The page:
“It allows us a tremendous amount of flexibility,” he says. “The employees love it because they don’t get bored in their daily job. Ergonomically it’s good for them because they’re not doing the same repetitive task day-in and day-out when they come here. It helps keep them alert and safe, especially when they know different jobs and how to behave around different pieces of equipment.”
One thing missing from EYE Lighting that most other manufacturers utilize is a suggestion box. Salpietra says his employees will come forward with ideas on their own, making a suggestion box unnecessary.
“Everything emanates from the floor,” he says. “When the employees change jobs by going upstream or to another department, they see the product of their work or the beginning of what comes to them to pass on to somebody else. So they inherently get together to have a kaizen event over a particular issue.”
To aid in employee’s abilities to help the company further its growth and development, Salpietra and his team implemented four core principles: customer-centric, process improvement, financial focus and talent development.
“We did this rather simplistically to make sure that it was easy for everyone to recite and keep it close to them day-in and day-out,” Salpietra says. “We keep our customer at the center of our business. We deal with process improvement, which is part of our DNA as a Japanese-owned division.
“And everyone in every organization wants to improve and enhance the skill set of employees, so we push our people to get out of their comfort zone.”
Develop your talent
To keep EYE Lighting employees on their feet and thinking about different aspects of the business, Salpietra made talent development a big part of the organization’s core principles.
“We added talent development because that captures what we do on the factory side that we want to do throughout the whole organization, which is work out of your comfort zone,” Salpietra says. “You’re going to become more knowledgeable and more valuable for yourself.”
To allow your employees to grow and develop, you have to be willing to give them the tools and resources to do so.
“You need to have an open-door policy,” he says. “The leadership, especially new leadership, has to develop two things primarily — trust as a leader and then respect comes. Then you can develop the feeling of hope. If the employees see that there’s hope in things and they become a part of that, it will help engage them.”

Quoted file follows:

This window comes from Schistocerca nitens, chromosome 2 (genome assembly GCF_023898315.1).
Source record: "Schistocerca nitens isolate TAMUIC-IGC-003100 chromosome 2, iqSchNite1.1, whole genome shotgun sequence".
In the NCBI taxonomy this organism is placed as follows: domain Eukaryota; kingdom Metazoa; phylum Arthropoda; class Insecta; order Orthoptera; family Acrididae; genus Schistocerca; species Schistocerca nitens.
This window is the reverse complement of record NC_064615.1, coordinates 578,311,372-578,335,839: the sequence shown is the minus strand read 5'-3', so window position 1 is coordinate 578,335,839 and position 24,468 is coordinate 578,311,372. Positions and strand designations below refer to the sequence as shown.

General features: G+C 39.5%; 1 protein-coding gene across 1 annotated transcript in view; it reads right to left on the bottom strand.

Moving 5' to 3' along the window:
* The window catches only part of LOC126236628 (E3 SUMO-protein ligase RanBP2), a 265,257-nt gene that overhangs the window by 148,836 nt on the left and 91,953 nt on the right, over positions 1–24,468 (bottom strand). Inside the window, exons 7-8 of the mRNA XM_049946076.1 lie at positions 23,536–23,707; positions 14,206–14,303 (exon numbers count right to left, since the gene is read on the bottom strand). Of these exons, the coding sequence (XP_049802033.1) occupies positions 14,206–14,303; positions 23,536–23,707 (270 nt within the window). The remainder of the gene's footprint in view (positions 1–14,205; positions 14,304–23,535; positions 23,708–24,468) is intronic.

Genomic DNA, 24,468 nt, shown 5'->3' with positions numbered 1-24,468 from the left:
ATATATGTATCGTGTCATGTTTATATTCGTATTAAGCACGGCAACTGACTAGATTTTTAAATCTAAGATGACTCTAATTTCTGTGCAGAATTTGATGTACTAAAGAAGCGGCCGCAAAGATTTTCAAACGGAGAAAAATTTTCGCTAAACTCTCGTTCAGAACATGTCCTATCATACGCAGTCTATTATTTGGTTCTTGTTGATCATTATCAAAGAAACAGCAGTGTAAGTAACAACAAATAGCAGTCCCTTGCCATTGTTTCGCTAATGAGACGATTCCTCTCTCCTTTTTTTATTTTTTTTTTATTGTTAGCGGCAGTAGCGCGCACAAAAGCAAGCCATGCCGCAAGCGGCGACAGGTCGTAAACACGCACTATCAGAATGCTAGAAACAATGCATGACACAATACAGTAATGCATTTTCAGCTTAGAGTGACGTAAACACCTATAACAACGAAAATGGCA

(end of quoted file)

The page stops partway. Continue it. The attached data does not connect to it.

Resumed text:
That engagement will also help when your company has to make a tough decision or make a change in direction.
“It’s very important that you get a lot of group interaction so that when you go to make a decision or implement a change, everybody is onboard with that,” he says. “If you engage your people and say, ‘Here’s what we’re going to do. We’re going to move in this direction and we’re going to need your help. We do not know all the answers.’
“They love to hear that because they will have questions and suggestions for the company. As much as you engage your employees, they will become engaged on their own. All of a sudden ideas and suggestions will start surfacing.”
How to reach: EYE Lighting International of North America Inc., (440) 350-7000 or www.eyelighting.com
Keep yourself in tune with your industry and where it’s going next.
Always think about ways to broaden core offerings.
Develop talent and keep employees engaged in the business.
During a difficult economic environment or in markets with significant price pressure, sales growth is often elusive and seldom a near-term solution for increasing the profitability of a business. Cost reduction, on the other hand, can have an immediate positive effect.
When companies do a “deep dive” analysis of their cost structure, they can almost always find ways to cut costs without sacrificing quality or customer service, and that “win-win” drops right to the bottom line.
In our experience, a 30-day review of costs will yield extensive insight that can translate directly into cost reduction. We recommend a “quick and dirty analysis” led by a strong cross-functional team. We suggest two specific techniques for conducting this kind of analysis:
This is a tool used to conduct a quantitative assessment of a company’s financial statements. Ratios are evaluated by comparing each major cost category to prior years. This internal analysis can then be compared to a peer group of companies.
Ratio analysis of financial statements encourages decision-makers to look at the trend of costs versus activity levels (sales) over time. It enables you to spot trends in the business and compare current performance with the best ratios of prior years.
To get a complete picture, the ratios should be measured against peers’ ratios, as well as comparing the business’ performance over several years. We suggest paying special attention to when and how any unfavorable trends may have developed.
When looking internally, the business should evaluate at least five years (ideally, up to 10 years) of historical numbers in fundamental areas such as sales, materials and labor costs, overhead, gross profit, selling, general and administrative costs.
A macro analysis requires the team to identify the best ratio in each category. For example, if the third year has the best ratio in a category, then that ratio provides a snapshot of the “ideal” situation. Once the other best historical ratios in each category are identified, the business will then have a complete picture of what’s possible.
We recommend conducting a macro analysis not only internally but also against a peer group. The macro analysis should be done with the major cost categories on your company’s profit and loss statement.
As a next step, a micro analysis allows the business to drill down into the specific cost elements in each major category. For example, if the macro analysis category was general administrative, that area could be segmented into salary, wages, fringe benefits, supplies, travel and entertainment. These segments would then get a similar ratio analysis conducted upon them.